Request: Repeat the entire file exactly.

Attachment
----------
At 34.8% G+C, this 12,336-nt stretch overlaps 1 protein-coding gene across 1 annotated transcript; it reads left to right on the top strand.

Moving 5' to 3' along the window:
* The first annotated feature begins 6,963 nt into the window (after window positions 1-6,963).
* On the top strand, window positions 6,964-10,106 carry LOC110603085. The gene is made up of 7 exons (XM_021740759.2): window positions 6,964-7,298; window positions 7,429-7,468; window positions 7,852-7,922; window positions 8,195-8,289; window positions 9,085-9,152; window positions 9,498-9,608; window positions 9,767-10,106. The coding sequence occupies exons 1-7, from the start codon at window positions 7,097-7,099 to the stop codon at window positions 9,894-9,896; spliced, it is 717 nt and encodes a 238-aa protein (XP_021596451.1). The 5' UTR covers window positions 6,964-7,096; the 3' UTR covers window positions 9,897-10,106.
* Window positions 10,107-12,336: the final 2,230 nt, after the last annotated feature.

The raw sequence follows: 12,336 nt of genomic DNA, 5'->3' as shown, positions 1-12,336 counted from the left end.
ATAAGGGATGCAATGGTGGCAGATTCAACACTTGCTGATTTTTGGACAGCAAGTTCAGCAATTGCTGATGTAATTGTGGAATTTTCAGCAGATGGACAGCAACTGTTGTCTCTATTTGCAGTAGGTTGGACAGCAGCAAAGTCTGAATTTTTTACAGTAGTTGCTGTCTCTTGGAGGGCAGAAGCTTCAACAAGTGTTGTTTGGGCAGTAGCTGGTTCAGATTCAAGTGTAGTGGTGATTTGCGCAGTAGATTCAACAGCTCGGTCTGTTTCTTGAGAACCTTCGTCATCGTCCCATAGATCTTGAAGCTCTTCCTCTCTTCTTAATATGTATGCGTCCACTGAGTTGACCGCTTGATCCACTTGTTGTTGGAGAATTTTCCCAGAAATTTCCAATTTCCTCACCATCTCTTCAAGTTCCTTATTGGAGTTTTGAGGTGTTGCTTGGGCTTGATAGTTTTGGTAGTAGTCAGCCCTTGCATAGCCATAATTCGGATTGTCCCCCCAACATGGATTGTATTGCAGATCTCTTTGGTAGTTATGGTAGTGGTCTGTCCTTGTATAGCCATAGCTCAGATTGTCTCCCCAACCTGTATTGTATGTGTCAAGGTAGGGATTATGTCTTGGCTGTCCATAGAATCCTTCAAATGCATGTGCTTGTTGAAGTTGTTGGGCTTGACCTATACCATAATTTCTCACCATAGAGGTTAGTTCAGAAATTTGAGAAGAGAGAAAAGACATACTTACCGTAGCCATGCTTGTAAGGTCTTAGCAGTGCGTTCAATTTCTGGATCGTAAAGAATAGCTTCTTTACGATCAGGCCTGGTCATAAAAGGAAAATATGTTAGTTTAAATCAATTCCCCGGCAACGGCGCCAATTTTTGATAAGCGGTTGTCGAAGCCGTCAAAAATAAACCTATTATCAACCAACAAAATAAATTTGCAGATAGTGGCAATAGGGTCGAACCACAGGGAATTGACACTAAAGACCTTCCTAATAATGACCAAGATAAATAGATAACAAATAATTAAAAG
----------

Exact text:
At 34.8% G+C, this 12,336-nt stretch overlaps 1 protein-coding gene across 1 annotated transcript; it reads left to right on the top strand.

Moving 5' to 3' along the window:
* The first annotated feature begins 6,963 nt into the window (after window positions 1-6,963).
* On the top strand, window positions 6,964-10,106 carry LOC110603085. The gene is made up of 7 exons (XM_021740759.2): window positions 6,964-7,298; window positions 7,429-7,468; window positions 7,852-7,922; window positions 8,195-8,289; window positions 9,085-9,152; window positions 9,498-9,608; window positions 9,767-10,106. The coding sequence occupies exons 1-7, from the start codon at window positions 7,097-7,099 to the stop codon at window positions 9,894-9,896; spliced, it is 717 nt and encodes a 238-aa protein (XP_021596451.1). The 5' UTR covers window positions 6,964-7,096; the 3' UTR covers window positions 9,897-10,106.
* Window positions 10,107-12,336: the final 2,230 nt, after the last annotated feature.

The raw sequence follows: 12,336 nt of genomic DNA, 5'->3' as shown, positions 1-12,336 counted from the left end.
ATAAGGGATGCAATGGTGGCAGATTCAACACTTGCTGATTTTTGGACAGCAAGTTCAGCAATTGCTGATGTAATTGTGGAATTTTCAGCAGATGGACAGCAACTGTTGTCTCTATTTGCAGTAGGTTGGACAGCAGCAAAGTCTGAATTTTTTACAGTAGTTGCTGTCTCTTGGAGGGCAGAAGCTTCAACAAGTGTTGTTTGGGCAGTAGCTGGTTCAGATTCAAGTGTAGTGGTGATTTGCGCAGTAGATTCAACAGCTCGGTCTGTTTCTTGAGAACCTTCGTCATCGTCCCATAGATCTTGAAGCTCTTCCTCTCTTCTTAATATGTATGCGTCCACTGAGTTGACCGCTTGATCCACTTGTTGTTGGAGAATTTTCCCAGAAATTTCCAATTTCCTCACCATCTCTTCAAGTTCCTTATTGGAGTTTTGAGGTGTTGCTTGGGCTTGATAGTTTTGGTAGTAGTCAGCCCTTGCATAGCCATAATTCGGATTGTCCCCCCAACATGGATTGTATTGCAGATCTCTTTGGTAGTTATGGTAGTGGTCTGTCCTTGTATAGCCATAGCTCAGATTGTCTCCCCAACCTGTATTGTATGTGTCAAGGTAGGGATTATGTCTTGGCTGTCCATAGAATCCTTCAAATGCATGTGCTTGTTGAAGTTGTTGGGCTTGACCTATACCATAATTTCTCACCATAGAGGTTAGTTCAGAAATTTGAGAAGAGAGAAAAGACATACTTACCGTAGCCATGCTTGTAAGGTCTTAGCAGTGCGTTCAATTTCTGGATCGTAAAGAATAGCTTCTTTACGATCAGGCCTGGTCATAAAAGGAAAATATGTTAGTTTAAATCAATTCCCCGGCAACGGCGCCAATTTTTGATAAGCGGTTGTCGAAGCCGTCAAAAATAAACCTATTATCAACCAACAAAATAAATTTGCAGATAGTGGCAATAGGGTCGAACCACAGGGAATTGACACTAAAGACCTTCCTAATAATGACCAAGATAAATAGATAACAAATAATTAAAAG